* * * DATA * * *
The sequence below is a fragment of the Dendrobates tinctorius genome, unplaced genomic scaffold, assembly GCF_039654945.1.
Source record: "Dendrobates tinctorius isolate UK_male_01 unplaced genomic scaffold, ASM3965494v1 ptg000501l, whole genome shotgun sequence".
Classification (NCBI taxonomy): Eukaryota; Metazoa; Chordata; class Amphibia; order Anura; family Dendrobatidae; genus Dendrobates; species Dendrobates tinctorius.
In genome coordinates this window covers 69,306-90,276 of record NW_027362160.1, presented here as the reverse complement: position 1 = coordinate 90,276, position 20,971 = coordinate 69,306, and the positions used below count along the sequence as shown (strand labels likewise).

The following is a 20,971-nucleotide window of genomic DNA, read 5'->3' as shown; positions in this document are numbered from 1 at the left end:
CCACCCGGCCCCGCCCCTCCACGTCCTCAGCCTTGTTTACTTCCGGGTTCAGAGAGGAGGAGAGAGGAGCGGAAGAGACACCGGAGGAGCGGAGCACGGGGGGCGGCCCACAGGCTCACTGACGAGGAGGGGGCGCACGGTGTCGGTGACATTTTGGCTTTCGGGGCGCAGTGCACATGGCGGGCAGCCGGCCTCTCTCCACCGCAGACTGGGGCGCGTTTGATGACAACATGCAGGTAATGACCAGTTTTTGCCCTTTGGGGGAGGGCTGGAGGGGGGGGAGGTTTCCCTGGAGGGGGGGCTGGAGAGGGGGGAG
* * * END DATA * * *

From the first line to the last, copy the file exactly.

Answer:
The sequence below is a fragment of the Dendrobates tinctorius genome, unplaced genomic scaffold, assembly GCF_039654945.1.
Source record: "Dendrobates tinctorius isolate UK_male_01 unplaced genomic scaffold, ASM3965494v1 ptg000501l, whole genome shotgun sequence".
Classification (NCBI taxonomy): Eukaryota; Metazoa; Chordata; class Amphibia; order Anura; family Dendrobatidae; genus Dendrobates; species Dendrobates tinctorius.
In genome coordinates this window covers 69,306-90,276 of record NW_027362160.1, presented here as the reverse complement: position 1 = coordinate 90,276, position 20,971 = coordinate 69,306, and the positions used below count along the sequence as shown (strand labels likewise).

The following is a 20,971-nucleotide window of genomic DNA, read 5'->3' as shown; positions in this document are numbered from 1 at the left end:
CCACCCGGCCCCGCCCCTCCACGTCCTCAGCCTTGTTTACTTCCGGGTTCAGAGAGGAGGAGAGAGGAGCGGAAGAGACACCGGAGGAGCGGAGCACGGGGGGCGGCCCACAGGCTCACTGACGAGGAGGGGGCGCACGGTGTCGGTGACATTTTGGCTTTCGGGGCGCAGTGCACATGGCGGGCAGCCGGCCTCTCTCCACCGCAGACTGGGGCGCGTTTGATGACAACATGCAGGTAATGACCAGTTTTTGCCCTTTGGGGGAGGGCTGGAGGGGGGGGAGGTTTCCCTGGAGGGGGGGCTGGAGAGGGGGGAG